Barclaycard Win the Balance Transfer War

Last week Halifax and Barclaycard battled to get the longest 0% balance transfer deal on the market. Whilst Halifax matched Barclaycard’s previous best of 30 months interest free, Barclaycard pushed the boundaries and released the longest 0% deal ever at a whopping 31 months.

Will Becker, CEO and co-founder of, has this to say in response:

As Halifax battles to steal the number one spot in the 0% balance transfer credit card table with the launch of a 30 month offer, Barclaycard sends a clear message that it will not be beaten with the immediate roll out of the longest ever BT deal at 31 months.

Whichever way you cut it, both product launches are amazing news for consumers.  Switching to Barclaycard’s 31 month deal can save a whopping £769 with a 2.99% balance transfer fee. Equally, you can save £757 with Halifax subject to a slightly higher fee of 3%. These savings would probably outstrip any car insurance or energy switch.

However, with the increased possibility of a Bank of England base rate hike, cheap lending may not be sustainable for providers in the long term. Consumers should act quickly to clinch one of these table topping deals as they have pretty much reached the ‘peak of cheap’. It’s no secret within the industry that these cards will be withdrawn if the base rate rises.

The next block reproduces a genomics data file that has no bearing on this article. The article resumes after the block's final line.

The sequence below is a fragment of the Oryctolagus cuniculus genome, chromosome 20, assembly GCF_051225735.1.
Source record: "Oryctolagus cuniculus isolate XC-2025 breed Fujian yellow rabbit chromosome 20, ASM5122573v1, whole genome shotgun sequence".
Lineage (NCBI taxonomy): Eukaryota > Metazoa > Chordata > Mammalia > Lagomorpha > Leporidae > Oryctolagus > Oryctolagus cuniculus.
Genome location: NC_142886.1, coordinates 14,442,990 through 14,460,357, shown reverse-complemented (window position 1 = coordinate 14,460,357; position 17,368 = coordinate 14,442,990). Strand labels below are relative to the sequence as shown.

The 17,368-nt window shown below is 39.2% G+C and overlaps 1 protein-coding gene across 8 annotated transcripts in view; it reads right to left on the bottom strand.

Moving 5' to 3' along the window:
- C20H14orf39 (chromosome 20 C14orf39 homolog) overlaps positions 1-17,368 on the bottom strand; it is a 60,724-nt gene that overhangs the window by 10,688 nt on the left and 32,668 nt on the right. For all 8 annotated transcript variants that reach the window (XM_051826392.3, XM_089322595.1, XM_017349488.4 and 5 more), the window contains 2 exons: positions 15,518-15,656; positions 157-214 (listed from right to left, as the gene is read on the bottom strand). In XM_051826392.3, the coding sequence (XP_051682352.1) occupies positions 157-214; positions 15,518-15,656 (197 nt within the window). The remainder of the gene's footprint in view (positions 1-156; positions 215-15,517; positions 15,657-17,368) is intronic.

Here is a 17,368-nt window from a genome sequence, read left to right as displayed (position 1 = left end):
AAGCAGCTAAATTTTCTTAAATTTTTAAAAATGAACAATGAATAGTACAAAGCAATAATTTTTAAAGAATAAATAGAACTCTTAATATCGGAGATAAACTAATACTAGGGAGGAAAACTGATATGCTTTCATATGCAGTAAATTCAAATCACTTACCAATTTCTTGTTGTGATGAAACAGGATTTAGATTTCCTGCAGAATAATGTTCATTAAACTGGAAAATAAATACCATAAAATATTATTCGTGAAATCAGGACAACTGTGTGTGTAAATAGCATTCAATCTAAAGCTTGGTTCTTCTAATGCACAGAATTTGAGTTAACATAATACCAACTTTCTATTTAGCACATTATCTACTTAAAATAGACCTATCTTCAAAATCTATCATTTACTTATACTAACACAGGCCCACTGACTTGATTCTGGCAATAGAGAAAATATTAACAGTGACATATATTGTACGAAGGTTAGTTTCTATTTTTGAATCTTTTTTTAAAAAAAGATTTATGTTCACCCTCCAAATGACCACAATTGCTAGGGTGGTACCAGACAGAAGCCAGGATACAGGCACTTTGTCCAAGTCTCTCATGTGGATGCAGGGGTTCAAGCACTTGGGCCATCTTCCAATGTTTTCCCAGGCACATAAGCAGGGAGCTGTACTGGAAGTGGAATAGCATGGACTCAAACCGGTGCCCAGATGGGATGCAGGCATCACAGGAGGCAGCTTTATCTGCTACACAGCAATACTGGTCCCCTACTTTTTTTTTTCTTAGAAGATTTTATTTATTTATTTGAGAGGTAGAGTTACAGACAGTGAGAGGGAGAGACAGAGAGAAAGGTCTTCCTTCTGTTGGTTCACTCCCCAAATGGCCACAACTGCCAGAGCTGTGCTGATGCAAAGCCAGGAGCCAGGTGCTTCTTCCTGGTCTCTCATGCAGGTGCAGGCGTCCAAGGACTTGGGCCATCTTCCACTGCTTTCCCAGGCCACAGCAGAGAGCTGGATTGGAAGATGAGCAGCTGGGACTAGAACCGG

If you are lucky enough to get one, make sure you don’t miss repayments as a breach of the terms and conditions means customers could lose the 0% balance transfer deal before the end of the offer period. This means they could end up paying the default purchase APR which is around 18%. Our research shows that one in four balance transfer customers fall into this trap.

As with all best buy deals, there is no guarantee that people with a less than perfect credit score will actually get one. To avoid a hefty great footprint on your credit score you should always practice ‘safe chex’ by applying through a price comparison website such as We will check your eligibility for the product you are applying for and offer alternative solutions if it looks unlikely that you’ll be accepted.